In La Paz, an ecumenical delegation delivered to Bolivian government officials a statement on ethical principles for a new global economic system. The statement was received by Bolivian minister of the presidency Juan Ramon Quintana at the government palace on 9 January.
The ecumenical delegation was led by Rev. Dr Walter Altmann, a Brazilian pastor and moderator of the World Council of Churches (WCC) Central Committee.
“We share the commitment to work in favour of the future of humankind,” said Quintana while receiving the document titled “São Paulo Statement: International Financial Transformation for the Economy of Life”. “We have to work on a common agenda of cooperation,” he added.
The statement was jointly produced by the participants of a conference in 2012, promoted by the WCC, the World Communion of Reformed Churches and the Council for World Mission in Guarulhos, Brazil.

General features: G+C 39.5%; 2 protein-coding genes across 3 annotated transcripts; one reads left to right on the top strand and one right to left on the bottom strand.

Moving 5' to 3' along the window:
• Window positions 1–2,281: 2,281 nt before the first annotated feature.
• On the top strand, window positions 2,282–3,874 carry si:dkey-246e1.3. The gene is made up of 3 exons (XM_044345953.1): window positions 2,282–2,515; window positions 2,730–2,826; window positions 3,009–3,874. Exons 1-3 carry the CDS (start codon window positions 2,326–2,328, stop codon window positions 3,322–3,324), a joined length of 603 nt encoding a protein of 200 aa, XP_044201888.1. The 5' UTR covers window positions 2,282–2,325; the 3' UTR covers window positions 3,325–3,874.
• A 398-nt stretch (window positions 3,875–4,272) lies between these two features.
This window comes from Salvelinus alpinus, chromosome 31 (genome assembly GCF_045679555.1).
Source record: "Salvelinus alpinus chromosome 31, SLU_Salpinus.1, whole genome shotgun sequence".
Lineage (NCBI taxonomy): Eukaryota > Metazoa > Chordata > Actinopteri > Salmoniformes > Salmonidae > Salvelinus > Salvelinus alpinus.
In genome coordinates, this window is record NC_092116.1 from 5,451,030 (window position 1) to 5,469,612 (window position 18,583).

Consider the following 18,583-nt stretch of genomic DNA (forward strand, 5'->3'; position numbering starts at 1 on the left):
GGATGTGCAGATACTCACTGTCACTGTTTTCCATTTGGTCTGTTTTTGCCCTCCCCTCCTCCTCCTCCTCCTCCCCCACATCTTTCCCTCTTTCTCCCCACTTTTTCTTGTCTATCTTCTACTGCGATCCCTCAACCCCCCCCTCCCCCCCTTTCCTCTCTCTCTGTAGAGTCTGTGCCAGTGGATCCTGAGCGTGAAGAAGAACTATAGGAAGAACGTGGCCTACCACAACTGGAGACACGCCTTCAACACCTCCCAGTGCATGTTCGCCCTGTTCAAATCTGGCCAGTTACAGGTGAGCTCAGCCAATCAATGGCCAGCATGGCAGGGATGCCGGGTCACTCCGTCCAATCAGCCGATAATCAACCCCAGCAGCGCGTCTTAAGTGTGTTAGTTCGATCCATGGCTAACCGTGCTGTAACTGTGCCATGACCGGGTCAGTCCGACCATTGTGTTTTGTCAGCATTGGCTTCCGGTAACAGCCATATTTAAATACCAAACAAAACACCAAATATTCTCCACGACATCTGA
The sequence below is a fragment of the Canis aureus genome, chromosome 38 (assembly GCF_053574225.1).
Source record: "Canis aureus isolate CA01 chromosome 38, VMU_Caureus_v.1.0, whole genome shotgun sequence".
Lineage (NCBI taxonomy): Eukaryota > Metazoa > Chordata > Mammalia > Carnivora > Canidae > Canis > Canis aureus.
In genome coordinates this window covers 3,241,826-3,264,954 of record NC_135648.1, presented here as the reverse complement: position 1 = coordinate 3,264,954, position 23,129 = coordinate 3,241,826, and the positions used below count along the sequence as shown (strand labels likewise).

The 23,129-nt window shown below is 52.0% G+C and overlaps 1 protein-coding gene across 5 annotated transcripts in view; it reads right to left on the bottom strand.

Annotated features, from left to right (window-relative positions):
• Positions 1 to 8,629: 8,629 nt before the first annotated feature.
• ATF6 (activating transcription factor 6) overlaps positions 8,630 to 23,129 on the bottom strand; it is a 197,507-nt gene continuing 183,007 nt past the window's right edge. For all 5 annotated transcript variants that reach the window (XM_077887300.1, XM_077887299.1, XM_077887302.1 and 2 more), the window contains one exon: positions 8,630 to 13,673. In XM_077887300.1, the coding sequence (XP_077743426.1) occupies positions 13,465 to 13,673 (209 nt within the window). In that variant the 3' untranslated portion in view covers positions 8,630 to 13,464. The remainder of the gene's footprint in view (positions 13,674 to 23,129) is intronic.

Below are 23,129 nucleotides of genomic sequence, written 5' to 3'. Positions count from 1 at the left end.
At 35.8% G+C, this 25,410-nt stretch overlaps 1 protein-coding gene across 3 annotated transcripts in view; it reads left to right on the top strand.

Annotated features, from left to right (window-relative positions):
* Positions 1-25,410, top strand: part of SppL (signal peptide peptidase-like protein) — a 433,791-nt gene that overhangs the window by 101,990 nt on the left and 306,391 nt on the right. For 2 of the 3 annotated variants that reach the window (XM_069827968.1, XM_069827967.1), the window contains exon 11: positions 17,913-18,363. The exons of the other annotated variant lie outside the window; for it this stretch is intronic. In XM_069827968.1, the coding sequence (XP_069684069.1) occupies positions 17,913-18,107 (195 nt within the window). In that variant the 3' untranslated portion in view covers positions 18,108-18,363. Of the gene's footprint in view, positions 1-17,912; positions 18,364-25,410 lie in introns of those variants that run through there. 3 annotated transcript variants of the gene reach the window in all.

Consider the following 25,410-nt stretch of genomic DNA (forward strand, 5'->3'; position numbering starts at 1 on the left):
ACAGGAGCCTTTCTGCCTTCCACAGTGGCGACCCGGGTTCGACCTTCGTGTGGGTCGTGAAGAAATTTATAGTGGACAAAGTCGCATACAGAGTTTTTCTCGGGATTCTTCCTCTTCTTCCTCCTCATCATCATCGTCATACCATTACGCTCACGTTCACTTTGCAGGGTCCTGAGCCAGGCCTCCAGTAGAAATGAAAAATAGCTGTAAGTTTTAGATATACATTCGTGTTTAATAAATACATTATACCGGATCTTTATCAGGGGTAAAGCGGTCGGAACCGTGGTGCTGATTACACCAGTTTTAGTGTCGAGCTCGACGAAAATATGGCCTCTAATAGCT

Speaking to the delegates, Quintana stressed the importance of working in partnership with different global actors. “Churches can be very effective in sharing and promoting gifts that encourage the good living of all people. We work to defend and promote peoples’ dignity, which is also one of your mandates,” Quintana said.
Being a country struggling to elevate its economy, Bolivia is a key participant in the debate on development, especially initiated by the United Nations. The country is now led by its first indigenous president, Evo Morales, working on implementing balance within power structures, introducing a process for fair distribution of the natural resources.